Building Automation System (BAS)
In conjunction with the AHU replacements, the controls for the units were also updated. Through the use of a Trane Building Automation System, this hospital facility’s team members are able to monitor the running conditions of all AHUs throughout the facility from a centrally located computer. This ensures that all units are functioning to their designed specifications, in turn, increasing the overall efficiency and energy savings of the unit.
The existing boiler plant consists of five water tube steam boilers (300 HP | 16,000#/HR each – 80,000#/HR combined) which provide the steam to the existing absorption chillers, steam heating coils, steam radiators, heating water heat exchangers, humidifiers, and domestic water heat exchangers. The two newest boilers are 1974 vintage. The three older boilers are 1965 vintage. Based upon the steam produced (measured by steam meter) and associated firing rates, the efficiency of each boiler is approximately 50-60%.
When considering the existing steam demand (without the absorption chillers) and the future demand of the addition, it was our recommendation to plan to replace all five existing boilers with seven new Vertical Tube, Fulton, 150HP, Steam Boilers. The Fulton Boilers are 85% efficient, high performance boilers with a total connected capacity of 41,400 #/HR. Due to the lower capacity of each boiler, the steam supply will match more effectively and equally to the steam demand.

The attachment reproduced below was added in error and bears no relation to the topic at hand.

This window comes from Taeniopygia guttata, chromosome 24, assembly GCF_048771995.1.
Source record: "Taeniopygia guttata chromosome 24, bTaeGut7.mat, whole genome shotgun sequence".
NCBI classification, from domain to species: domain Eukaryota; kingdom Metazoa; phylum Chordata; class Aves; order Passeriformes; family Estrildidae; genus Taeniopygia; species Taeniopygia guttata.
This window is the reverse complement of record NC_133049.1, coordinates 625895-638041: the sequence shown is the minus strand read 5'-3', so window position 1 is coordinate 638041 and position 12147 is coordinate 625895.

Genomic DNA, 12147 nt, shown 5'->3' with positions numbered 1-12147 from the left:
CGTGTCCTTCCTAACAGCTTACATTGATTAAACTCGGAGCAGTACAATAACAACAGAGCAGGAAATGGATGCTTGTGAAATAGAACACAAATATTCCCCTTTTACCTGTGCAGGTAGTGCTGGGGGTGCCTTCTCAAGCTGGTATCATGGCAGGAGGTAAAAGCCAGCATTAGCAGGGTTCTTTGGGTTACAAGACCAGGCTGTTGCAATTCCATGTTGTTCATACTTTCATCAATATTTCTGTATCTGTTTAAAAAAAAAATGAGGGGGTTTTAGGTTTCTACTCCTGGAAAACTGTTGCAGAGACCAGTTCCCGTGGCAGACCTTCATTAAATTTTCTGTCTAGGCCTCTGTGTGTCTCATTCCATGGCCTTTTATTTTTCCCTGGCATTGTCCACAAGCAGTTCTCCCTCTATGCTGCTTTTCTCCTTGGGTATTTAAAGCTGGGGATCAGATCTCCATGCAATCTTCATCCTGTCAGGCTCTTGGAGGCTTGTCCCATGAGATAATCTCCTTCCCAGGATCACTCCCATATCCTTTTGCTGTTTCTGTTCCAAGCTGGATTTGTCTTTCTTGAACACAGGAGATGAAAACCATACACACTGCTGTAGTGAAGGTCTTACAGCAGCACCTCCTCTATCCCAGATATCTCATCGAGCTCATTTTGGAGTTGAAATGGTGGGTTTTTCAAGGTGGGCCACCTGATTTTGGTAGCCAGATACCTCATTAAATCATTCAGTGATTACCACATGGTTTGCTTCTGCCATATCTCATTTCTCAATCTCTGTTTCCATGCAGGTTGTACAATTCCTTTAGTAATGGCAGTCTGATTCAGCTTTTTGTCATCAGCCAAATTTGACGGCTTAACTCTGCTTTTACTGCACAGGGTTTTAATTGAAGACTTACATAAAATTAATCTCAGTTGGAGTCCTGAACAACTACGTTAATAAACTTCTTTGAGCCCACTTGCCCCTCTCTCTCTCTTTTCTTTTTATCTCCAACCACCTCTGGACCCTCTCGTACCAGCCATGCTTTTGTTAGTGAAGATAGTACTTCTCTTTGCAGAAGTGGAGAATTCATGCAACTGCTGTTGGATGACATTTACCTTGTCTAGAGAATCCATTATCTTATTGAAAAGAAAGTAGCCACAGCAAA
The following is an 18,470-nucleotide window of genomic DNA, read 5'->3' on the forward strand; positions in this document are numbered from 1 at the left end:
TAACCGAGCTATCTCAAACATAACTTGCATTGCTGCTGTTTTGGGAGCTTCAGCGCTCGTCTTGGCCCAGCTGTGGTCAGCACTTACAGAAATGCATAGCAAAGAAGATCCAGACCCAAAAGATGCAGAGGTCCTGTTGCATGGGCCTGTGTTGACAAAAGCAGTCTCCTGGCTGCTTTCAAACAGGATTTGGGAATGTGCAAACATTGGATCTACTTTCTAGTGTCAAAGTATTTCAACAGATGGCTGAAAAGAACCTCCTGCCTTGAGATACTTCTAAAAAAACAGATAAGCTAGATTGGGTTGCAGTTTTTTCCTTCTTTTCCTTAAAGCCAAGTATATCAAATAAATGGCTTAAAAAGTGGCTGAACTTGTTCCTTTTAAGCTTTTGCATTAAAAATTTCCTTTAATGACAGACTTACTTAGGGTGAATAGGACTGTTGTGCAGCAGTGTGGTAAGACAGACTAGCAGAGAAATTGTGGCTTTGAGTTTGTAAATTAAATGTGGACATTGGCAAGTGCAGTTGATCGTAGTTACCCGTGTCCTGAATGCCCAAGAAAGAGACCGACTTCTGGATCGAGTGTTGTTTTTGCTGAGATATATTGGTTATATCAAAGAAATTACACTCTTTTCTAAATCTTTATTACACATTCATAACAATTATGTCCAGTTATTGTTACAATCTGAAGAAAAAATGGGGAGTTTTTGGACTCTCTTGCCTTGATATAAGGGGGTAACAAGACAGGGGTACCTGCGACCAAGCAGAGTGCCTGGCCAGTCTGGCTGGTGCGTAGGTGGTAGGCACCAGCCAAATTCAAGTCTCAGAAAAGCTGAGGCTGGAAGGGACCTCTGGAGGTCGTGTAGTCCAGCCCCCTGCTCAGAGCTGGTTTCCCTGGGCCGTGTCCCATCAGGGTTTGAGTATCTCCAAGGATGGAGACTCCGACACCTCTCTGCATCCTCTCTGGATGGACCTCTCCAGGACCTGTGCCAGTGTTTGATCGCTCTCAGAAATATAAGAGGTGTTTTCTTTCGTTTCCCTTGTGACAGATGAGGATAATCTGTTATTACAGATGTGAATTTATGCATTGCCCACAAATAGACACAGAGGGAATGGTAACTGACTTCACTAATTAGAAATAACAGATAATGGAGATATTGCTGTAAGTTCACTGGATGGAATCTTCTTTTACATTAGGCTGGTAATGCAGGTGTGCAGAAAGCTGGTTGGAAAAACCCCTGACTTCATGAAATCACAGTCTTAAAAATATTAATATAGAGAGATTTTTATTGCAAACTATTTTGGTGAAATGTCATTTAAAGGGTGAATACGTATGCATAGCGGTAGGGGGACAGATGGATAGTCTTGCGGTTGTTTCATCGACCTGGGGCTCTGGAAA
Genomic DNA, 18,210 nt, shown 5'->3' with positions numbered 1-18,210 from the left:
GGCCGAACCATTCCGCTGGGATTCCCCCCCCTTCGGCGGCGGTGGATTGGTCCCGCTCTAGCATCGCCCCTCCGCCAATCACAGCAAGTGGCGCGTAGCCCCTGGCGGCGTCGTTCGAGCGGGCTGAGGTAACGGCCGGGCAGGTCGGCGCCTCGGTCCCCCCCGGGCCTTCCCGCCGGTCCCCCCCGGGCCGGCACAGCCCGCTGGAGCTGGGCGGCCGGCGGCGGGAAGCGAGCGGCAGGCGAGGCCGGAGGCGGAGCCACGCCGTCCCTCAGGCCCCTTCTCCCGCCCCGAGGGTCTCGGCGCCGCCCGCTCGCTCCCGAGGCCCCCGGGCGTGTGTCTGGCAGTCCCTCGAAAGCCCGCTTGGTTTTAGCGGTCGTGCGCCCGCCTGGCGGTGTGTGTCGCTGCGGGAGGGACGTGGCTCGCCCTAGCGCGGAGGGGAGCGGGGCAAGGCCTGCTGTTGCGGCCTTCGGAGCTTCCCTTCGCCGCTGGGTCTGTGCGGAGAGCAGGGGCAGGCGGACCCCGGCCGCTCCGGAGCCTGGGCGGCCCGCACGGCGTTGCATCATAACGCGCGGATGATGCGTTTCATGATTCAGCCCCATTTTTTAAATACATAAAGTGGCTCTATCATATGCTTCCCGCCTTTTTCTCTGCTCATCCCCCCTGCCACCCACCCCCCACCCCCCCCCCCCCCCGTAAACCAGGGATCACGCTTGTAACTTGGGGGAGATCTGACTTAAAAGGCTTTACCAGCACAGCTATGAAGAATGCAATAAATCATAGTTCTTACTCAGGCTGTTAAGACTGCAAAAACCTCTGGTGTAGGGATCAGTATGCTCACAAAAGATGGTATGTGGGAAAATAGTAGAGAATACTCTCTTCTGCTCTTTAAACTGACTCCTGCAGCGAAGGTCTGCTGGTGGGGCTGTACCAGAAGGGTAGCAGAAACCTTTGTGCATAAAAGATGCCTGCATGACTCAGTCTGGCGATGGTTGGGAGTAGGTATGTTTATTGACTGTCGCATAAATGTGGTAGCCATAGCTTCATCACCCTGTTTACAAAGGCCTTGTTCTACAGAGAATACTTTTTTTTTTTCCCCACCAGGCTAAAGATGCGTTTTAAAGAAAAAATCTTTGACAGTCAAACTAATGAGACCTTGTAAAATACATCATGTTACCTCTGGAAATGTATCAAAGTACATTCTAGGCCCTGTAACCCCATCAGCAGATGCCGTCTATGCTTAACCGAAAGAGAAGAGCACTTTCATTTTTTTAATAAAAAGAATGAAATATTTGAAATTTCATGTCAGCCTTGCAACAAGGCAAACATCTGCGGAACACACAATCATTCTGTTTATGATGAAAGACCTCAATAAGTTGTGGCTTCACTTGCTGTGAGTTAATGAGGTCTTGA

Beyond the boilers, other systems included in the study include:
- Boiler Feed Water System
- Boiler Blow-Down System
- Ventilation | Combustion Air
- Facility Energy Management Control System
- Steam, Steam Condensate, and Heating Water Piping
- Steam | Hot Water Heat Exchangers
- Prioritized Recommendations
- Install (3) new modular steam boilers and remove B-1, B2, and B-3.
- Install new boiler feed water system.